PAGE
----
The COVID Impact

While Louisiana students as a whole have shown promising recovery in reading and math, that progress is not uniform across districts, and East Baton Rouge is one of the parishes lagging behind many of the other districts across the state. 

The Education Recovery Scorecard by Stanford and Harvard shows that EBR students are a year and a half behind 2019 levels in math scores and half a year behind in Reading performance.

This research comes at a pivotal time for post-pandemic recovery as ESSER funds end in September. EBR Schools received $223 million from the American Rescue Plan, a once-in-a-generation lump sum to help students recover from the learning disruptions of the pandemic. Louisiana’s experience underscores the uneven impact on education and the importance of transparency to address achievement gaps and ensure equitable recovery. 

The pandemic was such a huge disruption on education.
How do we know if students are caught up?

New multi-year research from Stanford and Harvard shows that although Louisiana as a whole has made some positive strides since the disruption of education during the pandemic, East Baton Rouge lags behind many other parishes in Louisiana and districts across the United States.

What was EBR’s portion of those funds, and how do I know where they were spent?

The EBR school district received $223 million of the $4B in American Rescue Plan funds provided to Louisiana. When these funds were being allocated by the previous board, there was lack of public engagement that led to issues of transparency and accountability. Unfortunately, we still do not have enough students reading on grade level or fluent in math, and too many schools are not meeting their mark.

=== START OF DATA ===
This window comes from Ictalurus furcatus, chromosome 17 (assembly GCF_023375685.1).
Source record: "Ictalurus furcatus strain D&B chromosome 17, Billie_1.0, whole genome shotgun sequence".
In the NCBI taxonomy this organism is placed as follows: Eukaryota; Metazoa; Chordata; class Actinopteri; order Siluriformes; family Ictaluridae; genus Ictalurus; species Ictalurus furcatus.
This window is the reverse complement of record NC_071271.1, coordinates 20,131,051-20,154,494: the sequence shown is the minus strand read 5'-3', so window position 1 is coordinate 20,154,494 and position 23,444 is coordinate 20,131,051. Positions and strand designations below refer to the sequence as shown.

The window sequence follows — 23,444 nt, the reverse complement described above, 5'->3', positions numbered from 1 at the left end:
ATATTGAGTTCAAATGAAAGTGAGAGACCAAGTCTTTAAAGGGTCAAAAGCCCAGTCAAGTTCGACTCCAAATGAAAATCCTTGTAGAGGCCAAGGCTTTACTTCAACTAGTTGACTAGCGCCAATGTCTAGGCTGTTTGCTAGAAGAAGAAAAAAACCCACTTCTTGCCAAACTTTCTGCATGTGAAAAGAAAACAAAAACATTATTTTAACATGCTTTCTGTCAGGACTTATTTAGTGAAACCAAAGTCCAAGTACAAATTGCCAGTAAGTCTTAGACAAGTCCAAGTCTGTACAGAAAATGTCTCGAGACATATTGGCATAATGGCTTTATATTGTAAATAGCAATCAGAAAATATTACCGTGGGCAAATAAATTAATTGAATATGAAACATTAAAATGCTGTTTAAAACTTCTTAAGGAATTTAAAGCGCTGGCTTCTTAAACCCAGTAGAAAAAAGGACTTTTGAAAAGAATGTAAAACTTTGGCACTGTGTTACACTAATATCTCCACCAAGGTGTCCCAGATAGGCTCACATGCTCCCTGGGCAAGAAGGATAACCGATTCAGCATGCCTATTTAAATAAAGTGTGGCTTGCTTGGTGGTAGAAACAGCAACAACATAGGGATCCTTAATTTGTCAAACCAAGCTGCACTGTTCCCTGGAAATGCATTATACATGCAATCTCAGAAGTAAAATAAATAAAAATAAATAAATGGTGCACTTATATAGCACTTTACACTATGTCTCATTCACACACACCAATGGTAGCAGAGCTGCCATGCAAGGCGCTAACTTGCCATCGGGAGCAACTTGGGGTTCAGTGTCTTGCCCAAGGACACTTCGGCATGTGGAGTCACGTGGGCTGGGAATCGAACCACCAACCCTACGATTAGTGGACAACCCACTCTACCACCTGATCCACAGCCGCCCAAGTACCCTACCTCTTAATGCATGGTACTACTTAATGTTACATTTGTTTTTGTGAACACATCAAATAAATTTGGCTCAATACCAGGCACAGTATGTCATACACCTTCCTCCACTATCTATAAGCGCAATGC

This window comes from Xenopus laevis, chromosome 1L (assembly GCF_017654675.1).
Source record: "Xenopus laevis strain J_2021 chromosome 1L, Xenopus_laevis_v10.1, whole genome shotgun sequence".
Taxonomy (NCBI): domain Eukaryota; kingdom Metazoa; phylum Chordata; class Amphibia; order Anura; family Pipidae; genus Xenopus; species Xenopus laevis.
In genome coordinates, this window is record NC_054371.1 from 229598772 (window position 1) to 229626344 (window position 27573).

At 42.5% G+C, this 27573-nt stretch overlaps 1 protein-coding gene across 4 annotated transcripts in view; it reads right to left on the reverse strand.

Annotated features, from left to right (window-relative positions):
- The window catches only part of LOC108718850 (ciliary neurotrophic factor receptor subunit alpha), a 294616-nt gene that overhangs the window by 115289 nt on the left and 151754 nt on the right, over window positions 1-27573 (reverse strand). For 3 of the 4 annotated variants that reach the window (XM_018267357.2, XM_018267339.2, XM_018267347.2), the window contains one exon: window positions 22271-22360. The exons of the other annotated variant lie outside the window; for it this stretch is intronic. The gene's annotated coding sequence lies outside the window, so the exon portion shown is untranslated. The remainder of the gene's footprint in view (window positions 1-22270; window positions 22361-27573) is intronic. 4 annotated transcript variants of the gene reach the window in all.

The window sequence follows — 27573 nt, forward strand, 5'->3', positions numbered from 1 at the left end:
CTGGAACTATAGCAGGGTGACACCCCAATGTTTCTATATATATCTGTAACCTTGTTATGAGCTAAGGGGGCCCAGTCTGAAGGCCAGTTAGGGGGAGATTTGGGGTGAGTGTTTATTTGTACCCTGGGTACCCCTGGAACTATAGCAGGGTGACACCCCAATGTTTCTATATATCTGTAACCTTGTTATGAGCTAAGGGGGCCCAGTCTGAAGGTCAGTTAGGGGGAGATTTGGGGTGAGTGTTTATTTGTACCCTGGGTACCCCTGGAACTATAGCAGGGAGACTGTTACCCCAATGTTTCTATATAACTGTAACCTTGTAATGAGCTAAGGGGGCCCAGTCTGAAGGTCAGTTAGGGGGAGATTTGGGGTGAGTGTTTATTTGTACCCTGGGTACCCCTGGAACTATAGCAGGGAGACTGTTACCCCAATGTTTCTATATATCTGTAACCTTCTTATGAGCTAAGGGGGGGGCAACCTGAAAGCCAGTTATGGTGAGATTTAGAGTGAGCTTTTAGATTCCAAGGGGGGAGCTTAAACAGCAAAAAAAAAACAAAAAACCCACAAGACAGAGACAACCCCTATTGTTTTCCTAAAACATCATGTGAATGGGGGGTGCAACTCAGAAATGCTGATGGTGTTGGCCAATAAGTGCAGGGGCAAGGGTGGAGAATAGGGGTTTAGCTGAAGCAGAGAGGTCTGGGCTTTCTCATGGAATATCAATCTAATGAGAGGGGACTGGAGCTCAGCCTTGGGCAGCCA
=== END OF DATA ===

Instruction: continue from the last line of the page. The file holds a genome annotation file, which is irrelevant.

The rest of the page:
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What strategies actually succeeded in helping students recover the learning lost during the pandemic?

The funding EBR received due to the pandemic was a once-in-a-generation opportunity to invest in the future of our students. Access to tutoring, summer learning  and after school care are critical resources for improving academic success and backed up by best practice recommendations, including the Education Recovery study by Stanford and Harvard.

How do I, as a parent, make sure the school board doesn’t repeat the mistakes of the prior board and instead focuses on funding proven student-centered initiatives?

EBR School Board meetings are open to the public and public comment. We also continue to maintain our firmly held belief that transparency is the cornerstone of good governance. As the board begins their budgeting process, we encourage them to formally invite parents and educators to provide meaningful feedback about their students’ experiences. We also encourage you to check out our latest Red Stick Schools Guide to learn more about the status of your student’s school and the choices available.

Where do EBR students stand when it comes to math scores?

The Education Recovery Scorecard shows that EBR students are a year and a half behind 2019 levels in math scores. This is well below the state average. Jefferson and St. Landry Parishes had math outcomes similar to EBR. Parishes with notable improvements include Rapides, Lafayette, and Calcasieu.

Where do EBR students stand when it comes to ELA (English Language Arts) scores?

Students are faring better in reading scores than in math, but EBR students are still a quarter grade level behind average scores since 2019. Livingston and Tangipahoa Parishes scored lower than EBR while Jefferson and Ascension scored higher. 

Wasn’t there a lot of federal money given to districts to kelp kids catch up?

ESSER stands for Elementary and Secondary School Emergency Relief Fund. Congress approved $190 billion in federal funds through the American Rescue Plan for K-12 schools across the country during the pandemic. Allocated funds must be used by September of 2024 or returned to the federal government. For East Baton Rouge, these funds have already been spent or encumbered prior to the current school year.